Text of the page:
What is the outlook for this segment in India?
At a conceptual level, the outlook for the sector is good. Ever since the introduction of the hybrid policy by the MNRE, SECI and a number of states have issued tenders for the development of hybrid projects. However, it will need to be seen in practice, especially in view of the lukewarm response received for recent solar and wind bids issued by SECI.
P. Vinay Kumar
Wind-solar hybrids will begin to make far more sense if we blend energy storage with these systems. In the absence of a market that can send out price signals for ancillary services offered by energy storage technologies, much of the energy storage additions in the near term will be grid owned. There will be more grid-owned storage with capacity coming up on the back of a strong EPC contract pipeline as opposed to business models with energy storage hybrids as a service. If the penal regime under the deviation settlement mechanism for scheduling and forecasting becomes severe, it may make business case for blending energy storage with solar/wind systems. Penalty regimes have so far been very benign. If there is higher penalty, there will be more incentive to avoid deviation from schedule.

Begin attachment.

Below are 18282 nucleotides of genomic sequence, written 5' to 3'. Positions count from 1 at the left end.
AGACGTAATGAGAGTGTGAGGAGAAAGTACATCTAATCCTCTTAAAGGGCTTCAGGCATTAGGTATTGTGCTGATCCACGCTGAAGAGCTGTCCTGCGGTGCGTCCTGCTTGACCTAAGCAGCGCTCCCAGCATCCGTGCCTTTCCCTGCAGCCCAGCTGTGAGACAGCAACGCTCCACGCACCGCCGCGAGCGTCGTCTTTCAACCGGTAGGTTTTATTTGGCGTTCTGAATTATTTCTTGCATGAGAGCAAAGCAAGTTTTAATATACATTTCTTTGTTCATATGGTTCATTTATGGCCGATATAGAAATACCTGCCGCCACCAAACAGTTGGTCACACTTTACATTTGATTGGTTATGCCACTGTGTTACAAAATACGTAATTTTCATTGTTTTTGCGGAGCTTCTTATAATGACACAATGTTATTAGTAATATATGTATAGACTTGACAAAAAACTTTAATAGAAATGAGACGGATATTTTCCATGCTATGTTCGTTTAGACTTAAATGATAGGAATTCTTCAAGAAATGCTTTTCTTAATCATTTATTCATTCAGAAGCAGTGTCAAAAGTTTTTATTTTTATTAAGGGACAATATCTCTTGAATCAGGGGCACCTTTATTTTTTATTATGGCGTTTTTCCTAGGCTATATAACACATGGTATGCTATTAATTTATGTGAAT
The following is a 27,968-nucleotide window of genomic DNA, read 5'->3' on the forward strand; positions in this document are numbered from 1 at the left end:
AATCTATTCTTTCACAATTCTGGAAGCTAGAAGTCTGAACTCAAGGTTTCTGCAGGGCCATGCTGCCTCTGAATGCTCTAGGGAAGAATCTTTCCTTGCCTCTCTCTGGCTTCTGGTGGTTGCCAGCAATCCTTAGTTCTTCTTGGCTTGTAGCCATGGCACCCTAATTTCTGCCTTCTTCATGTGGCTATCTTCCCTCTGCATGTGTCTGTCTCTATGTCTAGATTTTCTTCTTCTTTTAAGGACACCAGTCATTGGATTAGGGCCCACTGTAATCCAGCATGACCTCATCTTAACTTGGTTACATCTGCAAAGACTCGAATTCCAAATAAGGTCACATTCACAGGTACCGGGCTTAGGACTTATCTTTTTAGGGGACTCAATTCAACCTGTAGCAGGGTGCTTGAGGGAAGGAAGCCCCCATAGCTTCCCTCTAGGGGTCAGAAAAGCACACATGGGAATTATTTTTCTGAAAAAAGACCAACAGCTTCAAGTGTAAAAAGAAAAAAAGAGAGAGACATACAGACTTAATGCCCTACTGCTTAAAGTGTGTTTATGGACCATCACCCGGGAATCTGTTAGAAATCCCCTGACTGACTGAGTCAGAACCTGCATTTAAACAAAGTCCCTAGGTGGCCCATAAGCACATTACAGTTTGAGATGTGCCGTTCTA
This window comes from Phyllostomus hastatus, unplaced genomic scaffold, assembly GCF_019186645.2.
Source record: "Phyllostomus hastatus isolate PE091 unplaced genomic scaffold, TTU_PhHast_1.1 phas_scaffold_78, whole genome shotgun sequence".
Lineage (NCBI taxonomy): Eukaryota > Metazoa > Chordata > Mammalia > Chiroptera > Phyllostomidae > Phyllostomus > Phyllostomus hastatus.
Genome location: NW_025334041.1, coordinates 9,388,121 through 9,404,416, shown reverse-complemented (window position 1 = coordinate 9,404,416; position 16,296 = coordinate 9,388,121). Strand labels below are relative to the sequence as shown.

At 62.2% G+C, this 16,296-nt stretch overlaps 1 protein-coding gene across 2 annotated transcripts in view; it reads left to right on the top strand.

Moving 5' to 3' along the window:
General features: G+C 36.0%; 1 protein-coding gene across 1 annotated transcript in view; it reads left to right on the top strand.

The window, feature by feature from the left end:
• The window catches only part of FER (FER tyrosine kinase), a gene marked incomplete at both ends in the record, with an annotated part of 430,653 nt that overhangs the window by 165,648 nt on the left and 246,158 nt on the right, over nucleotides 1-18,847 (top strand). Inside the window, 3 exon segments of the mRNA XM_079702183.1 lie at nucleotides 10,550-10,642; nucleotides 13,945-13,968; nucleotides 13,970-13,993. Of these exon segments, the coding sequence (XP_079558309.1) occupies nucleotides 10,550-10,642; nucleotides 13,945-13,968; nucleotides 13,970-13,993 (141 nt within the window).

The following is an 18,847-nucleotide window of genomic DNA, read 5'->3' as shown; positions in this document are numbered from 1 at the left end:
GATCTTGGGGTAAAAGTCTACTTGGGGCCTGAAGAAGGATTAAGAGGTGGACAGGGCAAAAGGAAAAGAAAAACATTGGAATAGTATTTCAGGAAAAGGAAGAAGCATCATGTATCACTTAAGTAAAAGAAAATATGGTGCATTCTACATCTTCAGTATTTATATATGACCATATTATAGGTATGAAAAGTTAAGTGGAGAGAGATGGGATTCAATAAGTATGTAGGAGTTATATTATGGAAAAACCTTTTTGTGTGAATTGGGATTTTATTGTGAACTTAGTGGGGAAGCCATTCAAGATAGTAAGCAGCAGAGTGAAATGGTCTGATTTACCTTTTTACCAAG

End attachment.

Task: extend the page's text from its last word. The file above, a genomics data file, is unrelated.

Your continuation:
In terms of energy storage, the most viable option in the short run will be pumped hydro energy storage. Pumped storage is an appropriate choice, unless tenders specifically ask for adding a battery component. Energy storage tenders should ideally be agnostic to underlying technology. Battery storage is currently a costly option. However, if the battery price falls below $100 per kWh, it will become an attractive solution for short-term energy storage, especially for a grid operator’s switching requirements.
Pawan Kumar Verma
Wind-solar hybrids provide a good opportunity for utilising land potential. First, micro-siting for wind must be undertaken followed by solar layout optimisation. This will ensure that an appropriate site is identified for the hybrid project in order to properly utilise the site’s renewable energy potential.
Poonam Verma and Aparajita Upadhyay
Owing to the unpredictable nature of solar and wind power, the country’s energy needs cannot be completely fulfilled by a single renewable energy source. We still rely on thermal power plants for most of our energy requirements. In such a scenario, hybrid power systems can be a near perfect solution to the variable energy needs of the country. Solar and wind energy work in perfect harmony with each other during different times of the day. And adding battery storage to this arrangement makes hybrid power even more reliable. So much so that, if implemented properly, our reliance on thermal power can gradually be eliminated.
“The hybridisation of existing solar/wind plants will help in better utilisation of land vis-à-vis greenfield projects.”
“If markets and PPA structures evolve, we can expect to see some vibrant growth in the hybrid segment.”
P. Vinay Kumar
“Financing of wind-solar hybrid projects could be a problem due to the lack of funds for projects that have high upfront costs.”
Pawan Kumar Verma
“Solar and wind energy work in perfect harmony with each other at different times of the day. Adding storage to it makes hybrid power even more reliable.”
P. Verma and A. Upadhyay